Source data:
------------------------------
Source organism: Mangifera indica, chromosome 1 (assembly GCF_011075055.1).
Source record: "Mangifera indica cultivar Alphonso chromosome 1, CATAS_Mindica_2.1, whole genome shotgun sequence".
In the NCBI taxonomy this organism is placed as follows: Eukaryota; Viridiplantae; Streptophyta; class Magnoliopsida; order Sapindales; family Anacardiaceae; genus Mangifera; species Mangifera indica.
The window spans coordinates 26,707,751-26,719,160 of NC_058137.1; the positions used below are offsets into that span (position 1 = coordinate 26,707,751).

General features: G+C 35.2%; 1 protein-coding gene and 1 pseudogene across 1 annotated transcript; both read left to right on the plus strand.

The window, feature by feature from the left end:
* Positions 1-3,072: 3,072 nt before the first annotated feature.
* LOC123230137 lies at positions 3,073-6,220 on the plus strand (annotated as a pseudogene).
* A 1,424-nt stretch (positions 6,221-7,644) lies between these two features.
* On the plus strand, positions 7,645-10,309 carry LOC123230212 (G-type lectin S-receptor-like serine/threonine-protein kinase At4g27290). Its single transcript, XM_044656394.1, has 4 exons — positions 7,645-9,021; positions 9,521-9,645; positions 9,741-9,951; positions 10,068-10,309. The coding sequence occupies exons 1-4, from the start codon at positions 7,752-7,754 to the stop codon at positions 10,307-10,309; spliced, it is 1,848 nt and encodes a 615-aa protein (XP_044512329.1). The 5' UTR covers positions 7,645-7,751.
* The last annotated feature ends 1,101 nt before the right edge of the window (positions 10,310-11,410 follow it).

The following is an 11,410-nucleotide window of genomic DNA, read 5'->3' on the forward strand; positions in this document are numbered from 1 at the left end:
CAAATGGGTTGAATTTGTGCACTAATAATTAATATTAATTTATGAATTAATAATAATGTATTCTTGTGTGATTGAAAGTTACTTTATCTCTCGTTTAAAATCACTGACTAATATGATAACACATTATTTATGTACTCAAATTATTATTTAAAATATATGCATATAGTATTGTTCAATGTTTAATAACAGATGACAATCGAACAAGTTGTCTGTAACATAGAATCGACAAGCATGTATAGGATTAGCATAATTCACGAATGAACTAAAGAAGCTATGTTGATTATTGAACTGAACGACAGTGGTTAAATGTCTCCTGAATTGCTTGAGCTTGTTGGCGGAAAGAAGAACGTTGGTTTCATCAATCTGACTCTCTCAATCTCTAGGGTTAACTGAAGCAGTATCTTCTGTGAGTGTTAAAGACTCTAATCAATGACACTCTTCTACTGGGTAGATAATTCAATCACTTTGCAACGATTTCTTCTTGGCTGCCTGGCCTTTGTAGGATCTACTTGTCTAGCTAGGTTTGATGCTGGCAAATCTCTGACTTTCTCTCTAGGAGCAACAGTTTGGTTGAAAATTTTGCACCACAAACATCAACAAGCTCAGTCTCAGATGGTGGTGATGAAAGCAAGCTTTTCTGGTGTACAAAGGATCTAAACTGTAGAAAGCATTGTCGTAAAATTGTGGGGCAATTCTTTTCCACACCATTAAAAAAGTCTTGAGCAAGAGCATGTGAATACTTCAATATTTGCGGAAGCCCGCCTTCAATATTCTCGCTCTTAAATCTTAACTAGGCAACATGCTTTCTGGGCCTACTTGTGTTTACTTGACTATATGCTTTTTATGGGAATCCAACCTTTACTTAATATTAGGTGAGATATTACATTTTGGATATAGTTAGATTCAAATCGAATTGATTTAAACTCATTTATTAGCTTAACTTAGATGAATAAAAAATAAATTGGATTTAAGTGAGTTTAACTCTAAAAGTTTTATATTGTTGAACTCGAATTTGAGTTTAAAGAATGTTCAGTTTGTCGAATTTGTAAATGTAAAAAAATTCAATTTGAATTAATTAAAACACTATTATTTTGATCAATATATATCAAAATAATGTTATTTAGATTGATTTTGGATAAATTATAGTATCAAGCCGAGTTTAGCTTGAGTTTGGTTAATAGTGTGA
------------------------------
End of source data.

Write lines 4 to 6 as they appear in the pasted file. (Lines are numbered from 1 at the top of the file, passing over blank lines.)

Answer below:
The window spans coordinates 26,707,751-26,719,160 of NC_058137.1; the positions used below are offsets into that span (position 1 = coordinate 26,707,751).

General features: G+C 35.2%; 1 protein-coding gene and 1 pseudogene across 1 annotated transcript; both read left to right on the plus strand.

The window, feature by feature from the left end: